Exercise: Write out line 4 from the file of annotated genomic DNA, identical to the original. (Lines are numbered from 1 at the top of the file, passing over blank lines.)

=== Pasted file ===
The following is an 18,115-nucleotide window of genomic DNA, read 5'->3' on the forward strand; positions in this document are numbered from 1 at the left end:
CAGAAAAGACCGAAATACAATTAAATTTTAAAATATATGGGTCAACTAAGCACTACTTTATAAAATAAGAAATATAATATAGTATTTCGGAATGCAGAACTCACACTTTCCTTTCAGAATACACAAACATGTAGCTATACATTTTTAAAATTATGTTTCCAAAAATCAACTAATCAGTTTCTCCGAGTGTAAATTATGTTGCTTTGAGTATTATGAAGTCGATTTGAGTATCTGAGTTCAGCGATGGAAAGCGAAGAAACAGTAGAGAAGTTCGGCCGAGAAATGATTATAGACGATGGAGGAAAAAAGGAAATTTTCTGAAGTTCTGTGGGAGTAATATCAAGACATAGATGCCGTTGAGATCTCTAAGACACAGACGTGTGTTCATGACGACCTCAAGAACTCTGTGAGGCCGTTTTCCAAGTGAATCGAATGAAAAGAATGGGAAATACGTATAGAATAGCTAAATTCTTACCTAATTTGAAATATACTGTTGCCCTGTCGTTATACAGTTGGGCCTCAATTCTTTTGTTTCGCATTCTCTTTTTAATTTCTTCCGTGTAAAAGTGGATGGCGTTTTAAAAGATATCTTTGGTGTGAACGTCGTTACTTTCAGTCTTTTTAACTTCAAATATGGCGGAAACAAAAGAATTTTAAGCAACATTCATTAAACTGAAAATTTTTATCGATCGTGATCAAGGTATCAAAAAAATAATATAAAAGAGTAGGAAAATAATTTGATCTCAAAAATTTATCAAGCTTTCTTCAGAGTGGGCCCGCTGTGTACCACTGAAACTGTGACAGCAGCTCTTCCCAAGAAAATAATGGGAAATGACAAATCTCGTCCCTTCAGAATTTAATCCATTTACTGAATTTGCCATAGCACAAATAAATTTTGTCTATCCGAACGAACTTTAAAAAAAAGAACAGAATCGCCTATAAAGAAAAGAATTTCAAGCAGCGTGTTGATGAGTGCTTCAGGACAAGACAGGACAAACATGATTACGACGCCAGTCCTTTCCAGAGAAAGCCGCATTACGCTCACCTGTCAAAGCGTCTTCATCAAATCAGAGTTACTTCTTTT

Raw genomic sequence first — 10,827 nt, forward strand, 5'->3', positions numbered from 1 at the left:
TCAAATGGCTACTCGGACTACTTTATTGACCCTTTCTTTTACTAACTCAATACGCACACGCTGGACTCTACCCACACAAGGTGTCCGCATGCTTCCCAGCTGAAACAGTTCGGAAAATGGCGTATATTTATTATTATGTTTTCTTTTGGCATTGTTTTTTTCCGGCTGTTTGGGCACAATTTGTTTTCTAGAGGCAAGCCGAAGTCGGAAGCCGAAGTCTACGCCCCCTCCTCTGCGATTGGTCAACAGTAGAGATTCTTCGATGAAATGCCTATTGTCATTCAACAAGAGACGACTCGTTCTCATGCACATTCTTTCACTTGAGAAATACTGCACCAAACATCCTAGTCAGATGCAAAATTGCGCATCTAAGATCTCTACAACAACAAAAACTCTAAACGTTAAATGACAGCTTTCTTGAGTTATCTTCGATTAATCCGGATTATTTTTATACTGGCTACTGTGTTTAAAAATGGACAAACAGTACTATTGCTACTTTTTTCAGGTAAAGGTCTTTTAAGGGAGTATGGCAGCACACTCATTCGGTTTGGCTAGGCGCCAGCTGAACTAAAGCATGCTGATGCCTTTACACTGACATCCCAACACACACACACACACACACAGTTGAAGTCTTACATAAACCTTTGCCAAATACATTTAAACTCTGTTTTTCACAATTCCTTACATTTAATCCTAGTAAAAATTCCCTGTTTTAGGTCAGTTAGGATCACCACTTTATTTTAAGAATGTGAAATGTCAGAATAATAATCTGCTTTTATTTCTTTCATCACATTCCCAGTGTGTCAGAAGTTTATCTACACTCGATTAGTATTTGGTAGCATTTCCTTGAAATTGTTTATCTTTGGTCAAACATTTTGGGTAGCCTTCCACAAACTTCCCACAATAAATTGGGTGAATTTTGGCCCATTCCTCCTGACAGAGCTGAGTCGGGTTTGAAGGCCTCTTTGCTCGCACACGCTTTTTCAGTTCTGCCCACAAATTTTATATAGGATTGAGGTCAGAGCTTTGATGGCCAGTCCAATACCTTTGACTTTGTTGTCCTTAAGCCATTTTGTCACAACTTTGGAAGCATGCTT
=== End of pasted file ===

TCAAATGGCTACTCGGACTACTTTATTGACCCTTTCTTTTACTAACTCAATACGCACACGCTGGACTCTACCCACACAAGGTGTCCGCATGCTTCCCAGCTGAAACAGTTCGGAAAATGGCGTATATTTATTATTATGTTTTCTTTTGGCATTGTTTTTTTCCGGCTGTTTGGGCACAATTTGTTTTCTAGAGGCAAGCCGAAGTCGGAAGCCGAAGTCTACGCCCCCTCCTCTGCGATTGGTCAACAGTAGAGATTCTTCGATGAAATGCCTATTGTCATTCAACAAGAGACGACTCGTTCTCATGCACATTCTTTCACTTGAGAAATACTGCACCAAACATCCTAGTCAGATGCAAAATTGCGCATCTAAGATCTCTACAACAACAAAAACTCTAAACGTTAAATGACAGCTTTCTTGAGTTATCTTCGATTAATCCGGATTATTTTTATACTGGCTACTGTGTTTAAAAATGGACAAACAGTACTATTGCTACTTTTTTCAGGTAAAGGTCTTTTAAGGGAGTATGGCAGCACACTCATTCGGTTTGGCTAGGCGCCAGCTGAACTAAAGCATGCTGATGCCTTTACACTGACATCCCAACACACACACACACACACACAGTTGAAGTCTTACATAAACCTTTGCCAAATACATTTAAACTCTGTTTTTCACAATTCCTTACATTTAATCCTAGTAAAAATTCCCTGTTTTAGGTCAGTTAGGATCACCACTTTATTTTAAGAATGTGAAATGTCAGAATAATAATCTGCTTTTATTTCTTTCATCACATTCCCAGTGTGTCAGAAGTTTATCTACACTCGATTAGTATTTGGTAGCATTTCCTTGAAATTGTTTATCTTTGGTCAAACATTTTGGGTAGCCTTCCACAAACTTCCCACAATAAATTGGGTGAATTTTGGCCCATTCCTCCTGACAGAGCTGAGTCGGGTTTGAAGGCCTCTTTGCTCGCACACGCTTTTTCAGTTCTGCCCACAAATTTTATATAGGATTGAGGTCAGAGCTTTGATGGCCAGTCCAATACCTTTGACTTTGTTGTCCTTAAGCCATTTTGTCACAACTTTGGAAGCATGCTT